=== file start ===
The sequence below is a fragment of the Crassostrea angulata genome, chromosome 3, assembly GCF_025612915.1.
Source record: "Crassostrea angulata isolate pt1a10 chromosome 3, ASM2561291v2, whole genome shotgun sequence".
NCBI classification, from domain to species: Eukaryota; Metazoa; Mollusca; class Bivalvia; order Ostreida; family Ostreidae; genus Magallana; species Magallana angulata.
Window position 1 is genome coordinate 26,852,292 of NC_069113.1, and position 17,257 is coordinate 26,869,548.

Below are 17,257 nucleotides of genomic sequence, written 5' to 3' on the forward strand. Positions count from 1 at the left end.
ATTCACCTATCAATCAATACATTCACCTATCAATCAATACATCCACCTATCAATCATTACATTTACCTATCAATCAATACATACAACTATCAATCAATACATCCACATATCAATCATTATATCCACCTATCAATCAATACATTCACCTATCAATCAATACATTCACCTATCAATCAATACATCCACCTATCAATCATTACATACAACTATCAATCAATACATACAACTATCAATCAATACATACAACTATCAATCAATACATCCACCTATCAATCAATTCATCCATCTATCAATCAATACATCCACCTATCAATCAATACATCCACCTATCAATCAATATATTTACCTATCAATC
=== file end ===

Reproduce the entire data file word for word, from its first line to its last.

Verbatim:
The sequence below is a fragment of the Crassostrea angulata genome, chromosome 3, assembly GCF_025612915.1.
Source record: "Crassostrea angulata isolate pt1a10 chromosome 3, ASM2561291v2, whole genome shotgun sequence".
NCBI classification, from domain to species: Eukaryota; Metazoa; Mollusca; class Bivalvia; order Ostreida; family Ostreidae; genus Magallana; species Magallana angulata.
Window position 1 is genome coordinate 26,852,292 of NC_069113.1, and position 17,257 is coordinate 26,869,548.

Below are 17,257 nucleotides of genomic sequence, written 5' to 3' on the forward strand. Positions count from 1 at the left end.
ATTCACCTATCAATCAATACATTCACCTATCAATCAATACATCCACCTATCAATCATTACATTTACCTATCAATCAATACATACAACTATCAATCAATACATCCACATATCAATCATTATATCCACCTATCAATCAATACATTCACCTATCAATCAATACATTCACCTATCAATCAATACATCCACCTATCAATCATTACATACAACTATCAATCAATACATACAACTATCAATCAATACATACAACTATCAATCAATACATCCACCTATCAATCAATTCATCCATCTATCAATCAATACATCCACCTATCAATCAATACATCCACCTATCAATCAATATATTTACCTATCAATC